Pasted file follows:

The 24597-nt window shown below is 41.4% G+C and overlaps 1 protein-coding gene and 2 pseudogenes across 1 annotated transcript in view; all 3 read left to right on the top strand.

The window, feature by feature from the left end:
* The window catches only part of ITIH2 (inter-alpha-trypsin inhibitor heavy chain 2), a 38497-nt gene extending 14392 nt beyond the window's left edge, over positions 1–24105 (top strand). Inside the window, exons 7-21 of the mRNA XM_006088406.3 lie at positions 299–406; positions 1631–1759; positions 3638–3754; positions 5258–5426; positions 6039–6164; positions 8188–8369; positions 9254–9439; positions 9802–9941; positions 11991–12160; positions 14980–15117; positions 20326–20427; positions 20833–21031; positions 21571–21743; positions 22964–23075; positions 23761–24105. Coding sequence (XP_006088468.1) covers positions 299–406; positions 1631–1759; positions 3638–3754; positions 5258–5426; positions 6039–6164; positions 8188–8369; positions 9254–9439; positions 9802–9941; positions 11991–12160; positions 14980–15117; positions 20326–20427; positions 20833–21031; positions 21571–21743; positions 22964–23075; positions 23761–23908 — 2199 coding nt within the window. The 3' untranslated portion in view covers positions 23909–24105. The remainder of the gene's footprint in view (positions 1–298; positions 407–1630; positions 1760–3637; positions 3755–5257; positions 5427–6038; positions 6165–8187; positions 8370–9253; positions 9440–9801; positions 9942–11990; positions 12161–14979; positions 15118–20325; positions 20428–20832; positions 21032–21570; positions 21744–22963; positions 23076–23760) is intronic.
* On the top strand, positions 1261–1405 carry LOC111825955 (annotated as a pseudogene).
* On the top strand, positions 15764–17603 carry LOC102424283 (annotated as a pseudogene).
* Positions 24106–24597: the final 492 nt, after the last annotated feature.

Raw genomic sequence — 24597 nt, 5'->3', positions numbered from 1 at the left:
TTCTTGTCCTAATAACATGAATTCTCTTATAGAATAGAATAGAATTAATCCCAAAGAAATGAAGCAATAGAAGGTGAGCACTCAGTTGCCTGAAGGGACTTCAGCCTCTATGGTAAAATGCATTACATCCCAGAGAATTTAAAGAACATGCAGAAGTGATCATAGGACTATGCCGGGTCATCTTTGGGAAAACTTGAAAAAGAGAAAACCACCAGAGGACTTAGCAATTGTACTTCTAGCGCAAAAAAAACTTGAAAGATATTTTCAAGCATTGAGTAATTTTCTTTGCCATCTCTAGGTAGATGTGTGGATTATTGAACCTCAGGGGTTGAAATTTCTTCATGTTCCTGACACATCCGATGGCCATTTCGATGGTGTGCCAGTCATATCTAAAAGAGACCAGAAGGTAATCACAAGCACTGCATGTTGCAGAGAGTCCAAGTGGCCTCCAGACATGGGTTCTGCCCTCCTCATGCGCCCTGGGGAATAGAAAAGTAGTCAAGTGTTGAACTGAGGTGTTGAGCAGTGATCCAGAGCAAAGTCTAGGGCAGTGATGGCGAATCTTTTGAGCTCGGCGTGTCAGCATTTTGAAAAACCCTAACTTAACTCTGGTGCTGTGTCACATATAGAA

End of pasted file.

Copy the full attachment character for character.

The 24597-nt window shown below is 41.4% G+C and overlaps 1 protein-coding gene and 2 pseudogenes across 1 annotated transcript in view; all 3 read left to right on the top strand.

The window, feature by feature from the left end:
* The window catches only part of ITIH2 (inter-alpha-trypsin inhibitor heavy chain 2), a 38497-nt gene extending 14392 nt beyond the window's left edge, over positions 1–24105 (top strand). Inside the window, exons 7-21 of the mRNA XM_006088406.3 lie at positions 299–406; positions 1631–1759; positions 3638–3754; positions 5258–5426; positions 6039–6164; positions 8188–8369; positions 9254–9439; positions 9802–9941; positions 11991–12160; positions 14980–15117; positions 20326–20427; positions 20833–21031; positions 21571–21743; positions 22964–23075; positions 23761–24105. Coding sequence (XP_006088468.1) covers positions 299–406; positions 1631–1759; positions 3638–3754; positions 5258–5426; positions 6039–6164; positions 8188–8369; positions 9254–9439; positions 9802–9941; positions 11991–12160; positions 14980–15117; positions 20326–20427; positions 20833–21031; positions 21571–21743; positions 22964–23075; positions 23761–23908 — 2199 coding nt within the window. The 3' untranslated portion in view covers positions 23909–24105. The remainder of the gene's footprint in view (positions 1–298; positions 407–1630; positions 1760–3637; positions 3755–5257; positions 5427–6038; positions 6165–8187; positions 8370–9253; positions 9440–9801; positions 9942–11990; positions 12161–14979; positions 15118–20325; positions 20428–20832; positions 21032–21570; positions 21744–22963; positions 23076–23760) is intronic.
* On the top strand, positions 1261–1405 carry LOC111825955 (annotated as a pseudogene).
* On the top strand, positions 15764–17603 carry LOC102424283 (annotated as a pseudogene).
* Positions 24106–24597: the final 492 nt, after the last annotated feature.

Raw genomic sequence — 24597 nt, 5'->3', positions numbered from 1 at the left:
TTCTTGTCCTAATAACATGAATTCTCTTATAGAATAGAATAGAATTAATCCCAAAGAAATGAAGCAATAGAAGGTGAGCACTCAGTTGCCTGAAGGGACTTCAGCCTCTATGGTAAAATGCATTACATCCCAGAGAATTTAAAGAACATGCAGAAGTGATCATAGGACTATGCCGGGTCATCTTTGGGAAAACTTGAAAAAGAGAAAACCACCAGAGGACTTAGCAATTGTACTTCTAGCGCAAAAAAAACTTGAAAGATATTTTCAAGCATTGAGTAATTTTCTTTGCCATCTCTAGGTAGATGTGTGGATTATTGAACCTCAGGGGTTGAAATTTCTTCATGTTCCTGACACATCCGATGGCCATTTCGATGGTGTGCCAGTCATATCTAAAAGAGACCAGAAGGTAATCACAAGCACTGCATGTTGCAGAGAGTCCAAGTGGCCTCCAGACATGGGTTCTGCCCTCCTCATGCGCCCTGGGGAATAGAAAAGTAGTCAAGTGTTGAACTGAGGTGTTGAGCAGTGATCCAGAGCAAAGTCTAGGGCAGTGATGGCGAATCTTTTGAGCTCGGCGTGTCAGCATTTTGAAAAACCCTAACTTAACTCTGGTGCTGTGTCACATATAGAA